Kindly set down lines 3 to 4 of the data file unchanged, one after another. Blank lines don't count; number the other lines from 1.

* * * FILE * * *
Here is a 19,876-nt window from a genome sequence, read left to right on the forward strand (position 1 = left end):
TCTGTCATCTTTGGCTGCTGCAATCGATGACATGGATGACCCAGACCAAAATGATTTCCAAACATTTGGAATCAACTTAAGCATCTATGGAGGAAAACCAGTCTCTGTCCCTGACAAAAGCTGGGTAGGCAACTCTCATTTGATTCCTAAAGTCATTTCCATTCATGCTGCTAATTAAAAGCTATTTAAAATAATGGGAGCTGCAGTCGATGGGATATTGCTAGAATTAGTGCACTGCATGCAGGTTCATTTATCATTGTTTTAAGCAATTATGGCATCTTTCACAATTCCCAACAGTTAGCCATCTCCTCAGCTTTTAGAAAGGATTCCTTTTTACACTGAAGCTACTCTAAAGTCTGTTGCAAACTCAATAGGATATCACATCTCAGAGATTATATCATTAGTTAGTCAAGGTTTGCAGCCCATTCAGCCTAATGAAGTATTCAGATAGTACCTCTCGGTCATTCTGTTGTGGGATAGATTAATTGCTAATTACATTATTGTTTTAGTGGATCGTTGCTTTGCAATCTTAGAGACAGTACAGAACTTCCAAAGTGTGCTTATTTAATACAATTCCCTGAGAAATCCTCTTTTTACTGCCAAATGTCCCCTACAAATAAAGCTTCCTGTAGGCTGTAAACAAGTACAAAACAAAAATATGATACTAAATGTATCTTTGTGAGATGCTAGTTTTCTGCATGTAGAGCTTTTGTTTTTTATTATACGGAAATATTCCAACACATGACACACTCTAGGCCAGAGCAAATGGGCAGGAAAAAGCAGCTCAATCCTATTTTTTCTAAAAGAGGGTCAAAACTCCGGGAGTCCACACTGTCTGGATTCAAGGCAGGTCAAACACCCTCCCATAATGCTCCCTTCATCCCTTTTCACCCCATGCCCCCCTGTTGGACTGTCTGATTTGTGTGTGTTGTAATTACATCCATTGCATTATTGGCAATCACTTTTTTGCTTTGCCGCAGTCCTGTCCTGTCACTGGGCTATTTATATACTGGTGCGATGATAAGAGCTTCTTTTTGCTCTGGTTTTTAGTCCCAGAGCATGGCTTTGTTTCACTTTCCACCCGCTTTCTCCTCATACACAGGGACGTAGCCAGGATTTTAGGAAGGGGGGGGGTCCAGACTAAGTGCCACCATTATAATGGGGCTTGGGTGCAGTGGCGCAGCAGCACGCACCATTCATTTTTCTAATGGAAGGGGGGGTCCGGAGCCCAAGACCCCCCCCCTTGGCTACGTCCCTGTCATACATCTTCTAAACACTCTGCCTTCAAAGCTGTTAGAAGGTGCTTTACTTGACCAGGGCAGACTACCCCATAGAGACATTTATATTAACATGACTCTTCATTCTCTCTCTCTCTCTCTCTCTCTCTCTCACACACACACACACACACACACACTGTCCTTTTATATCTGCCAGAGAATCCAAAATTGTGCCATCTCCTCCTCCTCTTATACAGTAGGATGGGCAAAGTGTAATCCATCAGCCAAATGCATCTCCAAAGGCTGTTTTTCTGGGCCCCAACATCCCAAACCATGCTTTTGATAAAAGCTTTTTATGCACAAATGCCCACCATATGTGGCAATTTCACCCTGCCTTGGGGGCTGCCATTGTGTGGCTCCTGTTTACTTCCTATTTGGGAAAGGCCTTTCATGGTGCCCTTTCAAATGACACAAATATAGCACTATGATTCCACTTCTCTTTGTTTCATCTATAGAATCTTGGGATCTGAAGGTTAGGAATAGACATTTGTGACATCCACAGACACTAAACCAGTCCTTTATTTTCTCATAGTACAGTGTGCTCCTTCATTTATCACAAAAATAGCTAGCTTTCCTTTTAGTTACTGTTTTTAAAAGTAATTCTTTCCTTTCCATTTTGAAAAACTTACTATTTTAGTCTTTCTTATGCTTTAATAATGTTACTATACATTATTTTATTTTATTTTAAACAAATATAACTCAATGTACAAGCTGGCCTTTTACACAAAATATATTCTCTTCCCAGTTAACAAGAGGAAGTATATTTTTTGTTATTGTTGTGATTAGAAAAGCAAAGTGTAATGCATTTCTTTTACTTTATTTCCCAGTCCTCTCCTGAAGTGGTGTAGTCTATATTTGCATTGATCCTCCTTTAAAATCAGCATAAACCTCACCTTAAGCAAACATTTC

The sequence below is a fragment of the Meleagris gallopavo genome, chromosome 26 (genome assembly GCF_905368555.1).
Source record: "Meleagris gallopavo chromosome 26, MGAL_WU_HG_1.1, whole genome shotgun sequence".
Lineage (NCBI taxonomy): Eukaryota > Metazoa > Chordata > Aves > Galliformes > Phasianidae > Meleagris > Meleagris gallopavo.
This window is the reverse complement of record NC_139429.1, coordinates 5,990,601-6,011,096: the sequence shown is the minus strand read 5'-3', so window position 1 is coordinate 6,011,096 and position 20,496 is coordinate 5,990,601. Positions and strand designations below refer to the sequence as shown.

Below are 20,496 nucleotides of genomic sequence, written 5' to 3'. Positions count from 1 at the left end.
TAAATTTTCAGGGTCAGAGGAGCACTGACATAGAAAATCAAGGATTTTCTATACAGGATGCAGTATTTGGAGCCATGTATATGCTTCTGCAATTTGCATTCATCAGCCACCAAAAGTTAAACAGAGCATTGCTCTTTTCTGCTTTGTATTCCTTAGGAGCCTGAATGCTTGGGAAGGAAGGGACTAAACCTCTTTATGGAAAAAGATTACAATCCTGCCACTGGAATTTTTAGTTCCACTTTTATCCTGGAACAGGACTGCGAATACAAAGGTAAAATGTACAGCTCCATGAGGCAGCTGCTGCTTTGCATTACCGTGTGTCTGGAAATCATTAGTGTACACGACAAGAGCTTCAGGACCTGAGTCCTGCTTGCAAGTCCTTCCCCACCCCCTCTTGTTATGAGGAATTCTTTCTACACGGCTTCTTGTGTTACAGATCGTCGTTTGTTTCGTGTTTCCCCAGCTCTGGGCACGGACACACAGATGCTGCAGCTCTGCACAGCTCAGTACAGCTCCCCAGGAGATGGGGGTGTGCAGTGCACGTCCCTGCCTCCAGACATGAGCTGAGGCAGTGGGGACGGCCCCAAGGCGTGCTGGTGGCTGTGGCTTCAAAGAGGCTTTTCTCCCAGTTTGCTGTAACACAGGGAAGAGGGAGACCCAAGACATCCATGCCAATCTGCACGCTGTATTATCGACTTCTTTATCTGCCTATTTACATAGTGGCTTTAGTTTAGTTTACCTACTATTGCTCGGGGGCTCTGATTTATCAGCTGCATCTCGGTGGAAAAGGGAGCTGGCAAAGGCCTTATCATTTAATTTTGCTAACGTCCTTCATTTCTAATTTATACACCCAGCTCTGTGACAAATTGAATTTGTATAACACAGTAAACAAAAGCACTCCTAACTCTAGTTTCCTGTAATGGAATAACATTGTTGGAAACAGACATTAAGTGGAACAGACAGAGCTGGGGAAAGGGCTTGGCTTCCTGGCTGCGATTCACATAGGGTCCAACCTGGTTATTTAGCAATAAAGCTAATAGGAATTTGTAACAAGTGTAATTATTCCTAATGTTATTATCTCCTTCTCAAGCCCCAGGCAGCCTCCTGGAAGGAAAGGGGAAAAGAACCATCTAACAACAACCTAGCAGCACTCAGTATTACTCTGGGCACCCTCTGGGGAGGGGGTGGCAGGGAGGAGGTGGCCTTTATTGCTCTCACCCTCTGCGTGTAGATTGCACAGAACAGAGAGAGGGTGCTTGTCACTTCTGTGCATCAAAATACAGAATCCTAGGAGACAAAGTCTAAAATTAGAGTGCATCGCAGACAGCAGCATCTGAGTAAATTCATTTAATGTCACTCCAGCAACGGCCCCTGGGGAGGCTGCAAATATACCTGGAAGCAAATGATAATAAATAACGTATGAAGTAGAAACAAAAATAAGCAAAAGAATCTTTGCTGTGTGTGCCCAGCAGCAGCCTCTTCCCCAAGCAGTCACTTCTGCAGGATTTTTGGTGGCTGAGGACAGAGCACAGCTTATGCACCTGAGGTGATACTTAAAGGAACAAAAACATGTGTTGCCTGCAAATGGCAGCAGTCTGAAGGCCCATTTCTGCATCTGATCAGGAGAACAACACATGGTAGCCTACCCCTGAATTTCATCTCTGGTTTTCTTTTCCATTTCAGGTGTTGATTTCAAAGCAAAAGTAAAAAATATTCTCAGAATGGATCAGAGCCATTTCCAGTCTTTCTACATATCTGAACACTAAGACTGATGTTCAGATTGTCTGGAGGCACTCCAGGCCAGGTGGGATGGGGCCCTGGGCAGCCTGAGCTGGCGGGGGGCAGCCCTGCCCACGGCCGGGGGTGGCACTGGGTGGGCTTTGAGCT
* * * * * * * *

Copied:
The sequence below is a fragment of the Meleagris gallopavo genome, chromosome 26 (genome assembly GCF_905368555.1).
Source record: "Meleagris gallopavo chromosome 26, MGAL_WU_HG_1.1, whole genome shotgun sequence".